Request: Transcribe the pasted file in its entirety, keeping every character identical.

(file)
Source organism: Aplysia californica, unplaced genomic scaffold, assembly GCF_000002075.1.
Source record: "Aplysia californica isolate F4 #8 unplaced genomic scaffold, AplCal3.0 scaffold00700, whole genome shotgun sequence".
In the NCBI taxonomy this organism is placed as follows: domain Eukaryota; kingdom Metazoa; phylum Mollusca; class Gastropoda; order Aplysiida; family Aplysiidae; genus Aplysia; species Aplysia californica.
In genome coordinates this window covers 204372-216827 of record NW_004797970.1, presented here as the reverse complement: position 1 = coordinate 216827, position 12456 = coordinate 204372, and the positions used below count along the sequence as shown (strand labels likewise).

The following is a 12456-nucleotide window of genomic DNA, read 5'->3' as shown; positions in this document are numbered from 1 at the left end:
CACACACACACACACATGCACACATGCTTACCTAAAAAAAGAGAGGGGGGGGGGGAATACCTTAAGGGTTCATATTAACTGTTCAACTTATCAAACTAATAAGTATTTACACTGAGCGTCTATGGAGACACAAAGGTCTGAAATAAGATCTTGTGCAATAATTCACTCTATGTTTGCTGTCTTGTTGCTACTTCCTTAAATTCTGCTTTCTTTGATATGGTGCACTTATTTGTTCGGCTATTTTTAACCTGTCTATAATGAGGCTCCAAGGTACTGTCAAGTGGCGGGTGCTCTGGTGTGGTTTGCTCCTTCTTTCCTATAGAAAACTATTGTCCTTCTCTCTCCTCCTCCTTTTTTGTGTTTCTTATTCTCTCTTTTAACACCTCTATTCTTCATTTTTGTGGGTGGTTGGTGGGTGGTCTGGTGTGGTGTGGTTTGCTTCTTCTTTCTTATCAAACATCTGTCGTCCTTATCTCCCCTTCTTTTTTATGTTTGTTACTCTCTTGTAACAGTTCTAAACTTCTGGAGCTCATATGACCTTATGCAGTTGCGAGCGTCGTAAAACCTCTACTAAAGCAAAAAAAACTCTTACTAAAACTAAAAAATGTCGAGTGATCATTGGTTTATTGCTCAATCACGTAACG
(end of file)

Source organism: Aplysia californica, unplaced genomic scaffold, assembly GCF_000002075.1.
Source record: "Aplysia californica isolate F4 #8 unplaced genomic scaffold, AplCal3.0 scaffold00700, whole genome shotgun sequence".
In the NCBI taxonomy this organism is placed as follows: domain Eukaryota; kingdom Metazoa; phylum Mollusca; class Gastropoda; order Aplysiida; family Aplysiidae; genus Aplysia; species Aplysia californica.
In genome coordinates this window covers 204372-216827 of record NW_004797970.1, presented here as the reverse complement: position 1 = coordinate 216827, position 12456 = coordinate 204372, and the positions used below count along the sequence as shown (strand labels likewise).

The following is a 12456-nucleotide window of genomic DNA, read 5'->3' as shown; positions in this document are numbered from 1 at the left end:
CACACACACACACACATGCACACATGCTTACCTAAAAAAAGAGAGGGGGGGGGGGAATACCTTAAGGGTTCATATTAACTGTTCAACTTATCAAACTAATAAGTATTTACACTGAGCGTCTATGGAGACACAAAGGTCTGAAATAAGATCTTGTGCAATAATTCACTCTATGTTTGCTGTCTTGTTGCTACTTCCTTAAATTCTGCTTTCTTTGATATGGTGCACTTATTTGTTCGGCTATTTTTAACCTGTCTATAATGAGGCTCCAAGGTACTGTCAAGTGGCGGGTGCTCTGGTGTGGTTTGCTCCTTCTTTCCTATAGAAAACTATTGTCCTTCTCTCTCCTCCTCCTTTTTTGTGTTTCTTATTCTCTCTTTTAACACCTCTATTCTTCATTTTTGTGGGTGGTTGGTGGGTGGTCTGGTGTGGTGTGGTTTGCTTCTTCTTTCTTATCAAACATCTGTCGTCCTTATCTCCCCTTCTTTTTTATGTTTGTTACTCTCTTGTAACAGTTCTAAACTTCTGGAGCTCATATGACCTTATGCAGTTGCGAGCGTCGTAAAACCTCTACTAAAGCAAAAAAAACTCTTACTAAAACTAAAAAATGTCGAGTGATCATTGGTTTATTGCTCAATCACGTAACG